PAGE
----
Besides growing up in the US, Chandra lived in India for a few years, and in Europe in 2012. When his family had relocated to India, Akshat was drawn to Chess.[23] He is also a writer,[24] and documented his journey from a beginner to Grandmaster level on his blog Quest to GM, which was then converted to a personal website.[18] He was the youngest regular writer for Chessbase, and contributed articles to the USCF official website.[25]

He received the 2016 U.S. Chess Trust Scholar-Player award, sponsored by the U.S. Chess Trust and the National Scholastic Chess Foundation.[26]


  1. ^ "Chess Profile". FIDE World Chess Federation.
  2. ^ a b c d e f Jeraud, Brian. "Suddenly Chandra". Chess Life, USCF (October 2015): 20–25.
  3. ^ a b "Akshat Chandra". US Chess Champs. Chess Club and Scholastic Center of Saint Louis.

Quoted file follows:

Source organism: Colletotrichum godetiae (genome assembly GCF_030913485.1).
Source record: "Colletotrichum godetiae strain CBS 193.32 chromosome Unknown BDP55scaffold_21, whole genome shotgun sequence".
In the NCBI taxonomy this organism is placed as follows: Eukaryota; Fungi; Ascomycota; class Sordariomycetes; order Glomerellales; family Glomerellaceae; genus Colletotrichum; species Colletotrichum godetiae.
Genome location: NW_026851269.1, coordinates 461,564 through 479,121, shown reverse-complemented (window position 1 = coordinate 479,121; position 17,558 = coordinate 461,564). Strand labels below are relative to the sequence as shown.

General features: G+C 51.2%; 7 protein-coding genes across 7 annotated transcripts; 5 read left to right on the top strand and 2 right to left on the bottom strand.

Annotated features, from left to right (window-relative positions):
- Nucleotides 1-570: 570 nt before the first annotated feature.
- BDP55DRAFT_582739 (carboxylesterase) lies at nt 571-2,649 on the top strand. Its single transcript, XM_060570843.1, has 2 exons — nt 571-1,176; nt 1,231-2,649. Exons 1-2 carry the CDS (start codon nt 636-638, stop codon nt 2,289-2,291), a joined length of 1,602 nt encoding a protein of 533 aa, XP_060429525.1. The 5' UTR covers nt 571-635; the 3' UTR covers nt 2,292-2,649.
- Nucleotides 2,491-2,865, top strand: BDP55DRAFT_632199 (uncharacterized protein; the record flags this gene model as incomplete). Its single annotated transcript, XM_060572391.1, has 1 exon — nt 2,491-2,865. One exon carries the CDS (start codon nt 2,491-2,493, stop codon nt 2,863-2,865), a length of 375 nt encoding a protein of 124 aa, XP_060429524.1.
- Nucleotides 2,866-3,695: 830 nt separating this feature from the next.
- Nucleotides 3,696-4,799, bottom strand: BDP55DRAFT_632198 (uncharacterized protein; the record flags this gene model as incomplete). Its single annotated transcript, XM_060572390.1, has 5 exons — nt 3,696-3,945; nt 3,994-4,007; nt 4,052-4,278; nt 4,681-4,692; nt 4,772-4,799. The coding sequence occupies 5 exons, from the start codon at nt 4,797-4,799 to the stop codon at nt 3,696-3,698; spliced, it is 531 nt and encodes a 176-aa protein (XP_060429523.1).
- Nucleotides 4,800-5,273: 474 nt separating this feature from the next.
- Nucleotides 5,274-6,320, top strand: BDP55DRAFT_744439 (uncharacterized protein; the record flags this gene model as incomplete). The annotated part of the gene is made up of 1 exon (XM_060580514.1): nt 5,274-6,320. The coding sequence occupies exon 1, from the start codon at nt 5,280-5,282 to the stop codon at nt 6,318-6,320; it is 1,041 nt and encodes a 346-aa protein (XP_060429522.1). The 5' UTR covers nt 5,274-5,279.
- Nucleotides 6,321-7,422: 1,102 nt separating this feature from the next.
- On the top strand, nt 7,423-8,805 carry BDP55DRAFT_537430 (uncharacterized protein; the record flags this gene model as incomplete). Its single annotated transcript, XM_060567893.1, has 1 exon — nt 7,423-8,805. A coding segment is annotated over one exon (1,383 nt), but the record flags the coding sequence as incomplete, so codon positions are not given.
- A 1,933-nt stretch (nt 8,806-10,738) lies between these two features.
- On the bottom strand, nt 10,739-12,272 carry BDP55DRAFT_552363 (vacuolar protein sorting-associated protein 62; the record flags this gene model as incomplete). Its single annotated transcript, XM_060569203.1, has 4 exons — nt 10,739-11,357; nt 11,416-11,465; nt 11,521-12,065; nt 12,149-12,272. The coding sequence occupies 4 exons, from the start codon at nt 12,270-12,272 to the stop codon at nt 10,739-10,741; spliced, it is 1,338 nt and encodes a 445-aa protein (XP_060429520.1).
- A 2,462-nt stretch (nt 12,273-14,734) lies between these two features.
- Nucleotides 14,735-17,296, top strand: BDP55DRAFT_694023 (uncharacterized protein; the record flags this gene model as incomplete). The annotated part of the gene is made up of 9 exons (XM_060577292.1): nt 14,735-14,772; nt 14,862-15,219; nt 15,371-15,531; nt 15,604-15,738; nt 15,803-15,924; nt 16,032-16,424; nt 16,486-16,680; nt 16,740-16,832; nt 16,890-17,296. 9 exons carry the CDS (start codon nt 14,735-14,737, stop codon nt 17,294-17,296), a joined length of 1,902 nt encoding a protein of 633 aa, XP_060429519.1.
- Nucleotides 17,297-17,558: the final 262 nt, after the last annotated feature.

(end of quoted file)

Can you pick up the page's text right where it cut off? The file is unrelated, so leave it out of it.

4. ^ a b "List of titles approved by the Presidential Board by written resolution". FIDE. March 3, 2017. Retrieved March 3, 2017.
  5. ^ FIDE, World Chess Federation. "Summary Report of QC Council Meeting". FIDE World Chess Federation.
  6. ^ FIDE World Chess Federation. "Ratings Calculator". FIDE World Chess Federation.
  7. ^ Matthews, Melinda. "Supernationals V - Largest Rated Tournament in History of Chess" (June 2013): 34. {{cite journal}}: Cite journal requires |journal= (help)
  8. ^ Matthews, Melinda. "Melinda's Swan Song to SuperNationals". USChess.org (US Chess Federation).
  9. ^ "Top Age 16 Players in the US". US Chess Federation.
  10. ^ "Losing & Winning the North American Youth Chess Championship". Quest to GM.